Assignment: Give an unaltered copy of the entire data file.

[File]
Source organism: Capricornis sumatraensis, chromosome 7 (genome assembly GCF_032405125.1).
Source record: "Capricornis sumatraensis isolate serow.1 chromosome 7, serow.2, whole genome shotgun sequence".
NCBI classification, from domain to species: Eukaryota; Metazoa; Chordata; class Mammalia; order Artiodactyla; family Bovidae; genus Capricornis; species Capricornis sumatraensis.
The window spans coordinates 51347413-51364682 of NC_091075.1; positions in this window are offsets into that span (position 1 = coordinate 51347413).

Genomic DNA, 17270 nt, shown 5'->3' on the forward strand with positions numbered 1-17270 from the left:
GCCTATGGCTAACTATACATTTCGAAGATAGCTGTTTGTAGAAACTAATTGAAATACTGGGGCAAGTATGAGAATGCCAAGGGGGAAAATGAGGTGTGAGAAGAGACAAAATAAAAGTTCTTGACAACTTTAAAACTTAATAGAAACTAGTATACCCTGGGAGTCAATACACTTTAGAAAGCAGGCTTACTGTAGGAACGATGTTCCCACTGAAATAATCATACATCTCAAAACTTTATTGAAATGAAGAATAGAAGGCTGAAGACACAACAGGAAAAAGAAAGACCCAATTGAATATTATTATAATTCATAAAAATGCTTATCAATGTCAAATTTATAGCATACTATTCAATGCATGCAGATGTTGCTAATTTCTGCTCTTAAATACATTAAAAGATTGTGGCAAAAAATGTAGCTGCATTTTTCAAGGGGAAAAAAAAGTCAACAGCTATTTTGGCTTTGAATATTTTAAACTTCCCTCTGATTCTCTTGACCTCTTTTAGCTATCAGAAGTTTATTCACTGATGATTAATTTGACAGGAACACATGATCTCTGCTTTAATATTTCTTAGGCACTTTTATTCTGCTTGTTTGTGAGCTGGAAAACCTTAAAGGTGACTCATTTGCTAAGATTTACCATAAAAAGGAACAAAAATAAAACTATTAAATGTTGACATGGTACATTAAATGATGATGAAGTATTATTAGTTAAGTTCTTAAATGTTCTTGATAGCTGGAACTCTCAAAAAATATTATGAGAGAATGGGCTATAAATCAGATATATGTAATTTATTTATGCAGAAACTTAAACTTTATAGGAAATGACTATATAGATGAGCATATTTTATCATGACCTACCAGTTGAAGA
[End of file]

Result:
Source organism: Capricornis sumatraensis, chromosome 7 (genome assembly GCF_032405125.1).
Source record: "Capricornis sumatraensis isolate serow.1 chromosome 7, serow.2, whole genome shotgun sequence".
NCBI classification, from domain to species: Eukaryota; Metazoa; Chordata; class Mammalia; order Artiodactyla; family Bovidae; genus Capricornis; species Capricornis sumatraensis.
The window spans coordinates 51347413-51364682 of NC_091075.1; positions in this window are offsets into that span (position 1 = coordinate 51347413).

Genomic DNA, 17270 nt, shown 5'->3' on the forward strand with positions numbered 1-17270 from the left:
GCCTATGGCTAACTATACATTTCGAAGATAGCTGTTTGTAGAAACTAATTGAAATACTGGGGCAAGTATGAGAATGCCAAGGGGGAAAATGAGGTGTGAGAAGAGACAAAATAAAAGTTCTTGACAACTTTAAAACTTAATAGAAACTAGTATACCCTGGGAGTCAATACACTTTAGAAAGCAGGCTTACTGTAGGAACGATGTTCCCACTGAAATAATCATACATCTCAAAACTTTATTGAAATGAAGAATAGAAGGCTGAAGACACAACAGGAAAAAGAAAGACCCAATTGAATATTATTATAATTCATAAAAATGCTTATCAATGTCAAATTTATAGCATACTATTCAATGCATGCAGATGTTGCTAATTTCTGCTCTTAAATACATTAAAAGATTGTGGCAAAAAATGTAGCTGCATTTTTCAAGGGGAAAAAAAAGTCAACAGCTATTTTGGCTTTGAATATTTTAAACTTCCCTCTGATTCTCTTGACCTCTTTTAGCTATCAGAAGTTTATTCACTGATGATTAATTTGACAGGAACACATGATCTCTGCTTTAATATTTCTTAGGCACTTTTATTCTGCTTGTTTGTGAGCTGGAAAACCTTAAAGGTGACTCATTTGCTAAGATTTACCATAAAAAGGAACAAAAATAAAACTATTAAATGTTGACATGGTACATTAAATGATGATGAAGTATTATTAGTTAAGTTCTTAAATGTTCTTGATAGCTGGAACTCTCAAAAAATATTATGAGAGAATGGGCTATAAATCAGATATATGTAATTTATTTATGCAGAAACTTAAACTTTATAGGAAATGACTATATAGATGAGCATATTTTATCATGACCTACCAGTTGAAGA